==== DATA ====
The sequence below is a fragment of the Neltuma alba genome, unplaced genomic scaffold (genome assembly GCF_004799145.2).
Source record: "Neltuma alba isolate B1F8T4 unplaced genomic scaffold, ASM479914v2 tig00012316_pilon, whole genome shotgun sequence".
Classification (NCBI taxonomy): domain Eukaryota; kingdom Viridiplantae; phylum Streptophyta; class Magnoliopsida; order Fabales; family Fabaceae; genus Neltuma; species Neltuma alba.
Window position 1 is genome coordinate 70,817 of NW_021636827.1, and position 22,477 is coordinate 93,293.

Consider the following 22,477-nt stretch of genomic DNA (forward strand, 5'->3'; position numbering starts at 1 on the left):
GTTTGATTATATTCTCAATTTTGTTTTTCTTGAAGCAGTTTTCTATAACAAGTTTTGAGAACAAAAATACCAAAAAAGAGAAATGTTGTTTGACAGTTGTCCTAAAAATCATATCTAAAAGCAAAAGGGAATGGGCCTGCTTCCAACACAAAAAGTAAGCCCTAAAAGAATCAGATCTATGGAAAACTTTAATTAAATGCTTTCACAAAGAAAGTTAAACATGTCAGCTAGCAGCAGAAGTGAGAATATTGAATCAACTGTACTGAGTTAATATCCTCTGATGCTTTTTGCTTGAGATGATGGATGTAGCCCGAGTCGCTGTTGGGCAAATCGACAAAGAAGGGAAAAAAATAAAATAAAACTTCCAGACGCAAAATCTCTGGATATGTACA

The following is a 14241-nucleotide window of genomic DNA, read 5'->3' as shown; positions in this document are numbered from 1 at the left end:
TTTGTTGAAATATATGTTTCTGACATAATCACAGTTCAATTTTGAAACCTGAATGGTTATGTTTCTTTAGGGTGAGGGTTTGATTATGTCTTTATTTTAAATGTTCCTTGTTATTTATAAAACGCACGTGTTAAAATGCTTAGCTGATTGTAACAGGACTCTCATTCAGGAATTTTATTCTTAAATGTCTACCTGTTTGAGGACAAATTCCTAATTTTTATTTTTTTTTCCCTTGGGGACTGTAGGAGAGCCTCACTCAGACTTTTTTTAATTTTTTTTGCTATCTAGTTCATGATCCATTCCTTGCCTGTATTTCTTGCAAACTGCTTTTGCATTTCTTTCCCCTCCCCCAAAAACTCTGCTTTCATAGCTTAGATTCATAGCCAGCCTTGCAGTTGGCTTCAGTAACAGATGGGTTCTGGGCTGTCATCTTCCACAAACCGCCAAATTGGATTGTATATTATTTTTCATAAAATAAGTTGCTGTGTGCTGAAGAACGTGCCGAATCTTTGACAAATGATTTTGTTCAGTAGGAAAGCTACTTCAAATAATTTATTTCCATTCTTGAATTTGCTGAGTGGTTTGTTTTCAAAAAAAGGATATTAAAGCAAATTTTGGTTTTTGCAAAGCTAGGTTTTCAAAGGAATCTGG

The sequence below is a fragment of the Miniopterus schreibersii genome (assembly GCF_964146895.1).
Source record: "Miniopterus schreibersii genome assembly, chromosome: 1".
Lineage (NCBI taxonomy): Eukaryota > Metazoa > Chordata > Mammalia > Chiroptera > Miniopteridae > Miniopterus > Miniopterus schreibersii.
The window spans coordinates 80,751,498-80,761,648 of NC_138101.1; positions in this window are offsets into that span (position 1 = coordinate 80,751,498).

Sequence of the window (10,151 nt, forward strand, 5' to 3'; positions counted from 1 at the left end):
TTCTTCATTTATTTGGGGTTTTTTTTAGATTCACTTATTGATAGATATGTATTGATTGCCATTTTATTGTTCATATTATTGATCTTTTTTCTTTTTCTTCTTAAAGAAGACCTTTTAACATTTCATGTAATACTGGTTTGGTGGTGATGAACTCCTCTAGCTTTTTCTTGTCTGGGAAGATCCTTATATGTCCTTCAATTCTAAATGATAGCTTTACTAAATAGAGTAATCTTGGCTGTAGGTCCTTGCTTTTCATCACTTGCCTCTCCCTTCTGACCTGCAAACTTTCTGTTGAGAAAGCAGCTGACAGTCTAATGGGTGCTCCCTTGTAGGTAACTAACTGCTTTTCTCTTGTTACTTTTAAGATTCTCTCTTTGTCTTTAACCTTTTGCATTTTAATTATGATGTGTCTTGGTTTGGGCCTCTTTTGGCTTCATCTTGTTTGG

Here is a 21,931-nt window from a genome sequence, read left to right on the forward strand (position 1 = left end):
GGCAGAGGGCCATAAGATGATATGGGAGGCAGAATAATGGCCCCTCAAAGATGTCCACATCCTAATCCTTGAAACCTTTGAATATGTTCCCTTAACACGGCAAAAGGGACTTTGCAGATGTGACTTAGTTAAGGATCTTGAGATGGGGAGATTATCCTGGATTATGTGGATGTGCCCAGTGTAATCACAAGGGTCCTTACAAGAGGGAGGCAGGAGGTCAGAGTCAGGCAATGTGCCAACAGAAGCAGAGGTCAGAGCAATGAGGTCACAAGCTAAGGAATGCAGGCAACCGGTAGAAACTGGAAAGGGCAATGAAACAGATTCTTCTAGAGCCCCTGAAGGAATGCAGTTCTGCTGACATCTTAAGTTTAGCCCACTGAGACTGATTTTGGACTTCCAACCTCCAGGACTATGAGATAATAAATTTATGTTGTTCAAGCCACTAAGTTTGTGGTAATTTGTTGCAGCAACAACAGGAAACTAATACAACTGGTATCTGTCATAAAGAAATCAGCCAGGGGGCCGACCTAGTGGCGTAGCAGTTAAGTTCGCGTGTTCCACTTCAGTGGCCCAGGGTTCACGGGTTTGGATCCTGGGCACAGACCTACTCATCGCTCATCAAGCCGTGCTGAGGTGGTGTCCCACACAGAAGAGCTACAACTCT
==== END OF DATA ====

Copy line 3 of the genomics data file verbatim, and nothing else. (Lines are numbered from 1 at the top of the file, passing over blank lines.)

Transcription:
Classification (NCBI taxonomy): domain Eukaryota; kingdom Viridiplantae; phylum Streptophyta; class Magnoliopsida; order Fabales; family Fabaceae; genus Neltuma; species Neltuma alba.